We are FINALLY extricating ourselves from the terminally un-winnable nightmare mess that is Afghanistan.
Afghanistan has been, for 10,000 years, an unaltered, undeveloped country of mountain men goat herders. Thousands of years’ worth of outside attempts to conquer or convert them all failed miserably.
All of the above is what law enforcement communities would call “clues.”
Our attempt to convert them into Jeffersonian Democrats — and their country into a 51st US state — was doomed from its inception.
We ignored the blatantly obvious in Afghanistan. And it cost us thousands of lives, tens of thousands of altered lives, twenty years, and more than a trillion dollars.
“The most extravagant idea that can be born in the head of a political thinker is to believe that it suffices for people to enter, weapons in hand, among a foreign people and expect to have its laws and constitution embraced. No one loves armed missionaries; the first lesson of nature and prudence is to repulse them as enemies.”
“Man prefers to believe what he prefers to be true.”
“One can ignore reality, but one cannot ignore the consequences of ignoring reality.”
— Ayn Rand
“Sooner or later everyone sits down to a banquet of consequences.”
Of course, DC doesn’t limit its wishful-thinking policy-making to Afghanistan. We’ve spent the last half-century-plus being subjected to a full-court press of foreign and domestic policy idiocy — all attempts to ignore or alter reality.
Shocker — it hasn’t gone well.
The same is true in our flailing, failing attempts to deal with the monstrous Big Tech monstrosities — which bad DC policy actually created.
We absolutely need to deal with Big Tech’s market-destroying hyper-power — and the massive conservative censorship in which it allows them to engage.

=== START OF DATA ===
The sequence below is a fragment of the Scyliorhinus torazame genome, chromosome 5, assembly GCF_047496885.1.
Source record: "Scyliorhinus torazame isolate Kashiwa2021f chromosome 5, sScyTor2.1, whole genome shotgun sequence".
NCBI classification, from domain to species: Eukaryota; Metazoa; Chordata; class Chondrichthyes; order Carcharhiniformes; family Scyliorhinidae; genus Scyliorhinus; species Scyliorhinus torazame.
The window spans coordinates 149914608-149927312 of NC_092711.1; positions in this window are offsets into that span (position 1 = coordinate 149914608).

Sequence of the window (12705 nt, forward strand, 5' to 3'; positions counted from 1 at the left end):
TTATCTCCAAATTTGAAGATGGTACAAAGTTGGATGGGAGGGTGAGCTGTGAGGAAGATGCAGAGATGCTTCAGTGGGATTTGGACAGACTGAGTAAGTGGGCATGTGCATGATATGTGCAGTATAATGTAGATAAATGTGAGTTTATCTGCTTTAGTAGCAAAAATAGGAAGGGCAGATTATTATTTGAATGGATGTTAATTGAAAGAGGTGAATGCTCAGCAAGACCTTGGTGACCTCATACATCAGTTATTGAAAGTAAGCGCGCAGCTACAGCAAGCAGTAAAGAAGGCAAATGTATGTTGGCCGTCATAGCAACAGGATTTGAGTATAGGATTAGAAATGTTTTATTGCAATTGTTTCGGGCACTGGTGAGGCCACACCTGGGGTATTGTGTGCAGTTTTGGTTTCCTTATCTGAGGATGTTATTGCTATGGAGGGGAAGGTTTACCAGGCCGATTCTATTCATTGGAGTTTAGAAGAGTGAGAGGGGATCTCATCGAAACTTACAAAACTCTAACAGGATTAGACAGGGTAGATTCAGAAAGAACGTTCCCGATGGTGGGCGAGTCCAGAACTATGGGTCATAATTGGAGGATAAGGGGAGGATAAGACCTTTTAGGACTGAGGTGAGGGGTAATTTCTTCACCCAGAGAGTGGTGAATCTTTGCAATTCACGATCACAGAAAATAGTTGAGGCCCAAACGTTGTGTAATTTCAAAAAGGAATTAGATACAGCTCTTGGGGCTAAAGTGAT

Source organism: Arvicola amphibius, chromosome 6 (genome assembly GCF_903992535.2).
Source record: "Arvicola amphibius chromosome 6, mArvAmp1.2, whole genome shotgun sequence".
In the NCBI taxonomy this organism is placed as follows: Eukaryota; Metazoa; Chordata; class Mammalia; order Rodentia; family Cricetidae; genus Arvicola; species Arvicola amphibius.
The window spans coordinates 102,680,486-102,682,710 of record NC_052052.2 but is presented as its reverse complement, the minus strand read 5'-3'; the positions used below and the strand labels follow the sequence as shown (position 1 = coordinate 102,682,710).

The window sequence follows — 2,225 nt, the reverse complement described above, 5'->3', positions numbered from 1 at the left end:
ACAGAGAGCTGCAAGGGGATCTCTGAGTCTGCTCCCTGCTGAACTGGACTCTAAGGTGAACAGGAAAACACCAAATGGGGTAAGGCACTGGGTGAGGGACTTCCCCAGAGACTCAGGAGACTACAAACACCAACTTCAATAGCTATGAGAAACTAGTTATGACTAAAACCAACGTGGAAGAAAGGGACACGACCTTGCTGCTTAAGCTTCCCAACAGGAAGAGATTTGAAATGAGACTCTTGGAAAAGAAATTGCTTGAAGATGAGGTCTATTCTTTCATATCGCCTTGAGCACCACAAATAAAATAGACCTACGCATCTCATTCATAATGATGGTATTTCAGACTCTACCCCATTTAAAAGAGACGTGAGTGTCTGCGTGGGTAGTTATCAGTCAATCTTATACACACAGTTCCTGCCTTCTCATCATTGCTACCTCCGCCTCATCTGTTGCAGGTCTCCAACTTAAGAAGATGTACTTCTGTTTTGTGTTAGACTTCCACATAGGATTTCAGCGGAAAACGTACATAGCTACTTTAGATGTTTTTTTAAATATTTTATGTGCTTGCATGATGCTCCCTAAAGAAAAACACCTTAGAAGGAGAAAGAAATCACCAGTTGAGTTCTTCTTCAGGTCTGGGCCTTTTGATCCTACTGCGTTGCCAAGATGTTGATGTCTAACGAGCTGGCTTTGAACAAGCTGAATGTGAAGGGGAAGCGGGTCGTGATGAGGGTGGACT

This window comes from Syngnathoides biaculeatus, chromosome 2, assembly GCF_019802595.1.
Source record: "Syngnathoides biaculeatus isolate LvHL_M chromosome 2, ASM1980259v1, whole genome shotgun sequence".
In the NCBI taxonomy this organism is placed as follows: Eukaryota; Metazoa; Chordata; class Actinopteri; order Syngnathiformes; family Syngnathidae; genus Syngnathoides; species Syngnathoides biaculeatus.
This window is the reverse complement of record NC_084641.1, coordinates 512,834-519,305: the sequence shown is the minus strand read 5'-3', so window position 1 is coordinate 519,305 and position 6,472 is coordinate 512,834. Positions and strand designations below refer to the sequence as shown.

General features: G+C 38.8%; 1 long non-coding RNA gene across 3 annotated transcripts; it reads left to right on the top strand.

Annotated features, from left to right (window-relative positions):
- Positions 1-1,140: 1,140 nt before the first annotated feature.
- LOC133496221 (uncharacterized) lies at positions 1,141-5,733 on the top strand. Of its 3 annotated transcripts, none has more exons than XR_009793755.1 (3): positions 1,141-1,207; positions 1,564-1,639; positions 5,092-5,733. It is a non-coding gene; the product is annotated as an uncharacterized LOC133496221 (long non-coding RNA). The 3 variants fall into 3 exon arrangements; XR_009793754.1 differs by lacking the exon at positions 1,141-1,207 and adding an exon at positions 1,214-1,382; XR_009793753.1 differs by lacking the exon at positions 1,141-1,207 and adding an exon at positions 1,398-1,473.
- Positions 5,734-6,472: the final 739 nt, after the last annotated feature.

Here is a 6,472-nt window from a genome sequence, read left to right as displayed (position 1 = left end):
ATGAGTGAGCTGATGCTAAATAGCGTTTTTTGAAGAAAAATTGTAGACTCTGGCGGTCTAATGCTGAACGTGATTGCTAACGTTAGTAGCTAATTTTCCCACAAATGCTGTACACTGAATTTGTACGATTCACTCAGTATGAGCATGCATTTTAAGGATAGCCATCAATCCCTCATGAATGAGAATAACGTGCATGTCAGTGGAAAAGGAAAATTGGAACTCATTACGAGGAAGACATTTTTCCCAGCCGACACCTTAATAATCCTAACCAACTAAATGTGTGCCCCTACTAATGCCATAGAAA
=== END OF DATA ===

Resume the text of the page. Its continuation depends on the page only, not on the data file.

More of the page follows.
Grassroots conservatives are sick to death of being abused by both Big Government and Big Tech.
But elected officials on both sides of the DC Unibrow are positing all sorts of new, awful, more-government “solutions.”
When the problem was caused by awful, more-government policy.
We don’t need new antitrust law — we need to better enforce existing antitrust law.
And we absolutely should not subject Big Tech to the common carrier speech-mandate laws — against which we’ve been fighting for more than a decade when Big Government-Big Tech has tried to impose it upon Internet Service Providers.
What we need to do is undo Section 230. The biggest government cronyism in the history of government cronyism. It’s blatantly obvious.
We need not do anything legislatively to alter or expand existing antitrust law.
We should instead re-expand our “consumer welfare” enforcement — back to how Robert Bork actually defined it:
“(Former FTC Commissioner Josh Wright and antitrust scholar Aurelien Portuese) write ‘The adoption of the consumer welfare standard gave antitrust enforcers a coherent mission: protect the benefits of the competitive process by preventing activities likely to raise market prices, lower market output, or otherwise harm competition.’”
We have narrowed our application of “consumer welfare” all the way down to five seconds — the point of sale. But Big Business does most or all of their damage way before you hit “Add to Cart.”
Big Business unfairly/illegally harming competitors is bad for consumers. Because those murdered alternatives (“lower market output”) are all prospective opportunities for market innovations and lower consumer prices — that Big Business never allowed us to enjoy.
Amazon has, for decades, been selling many thousands of items at below their cost — to undercut and destroy millions of competitors.
“A key component of Amazon’s murderous business model – was operating for a quarter century making…almost no money whatsoever. And for many quarters at a time – actually losing coin. This from 2013: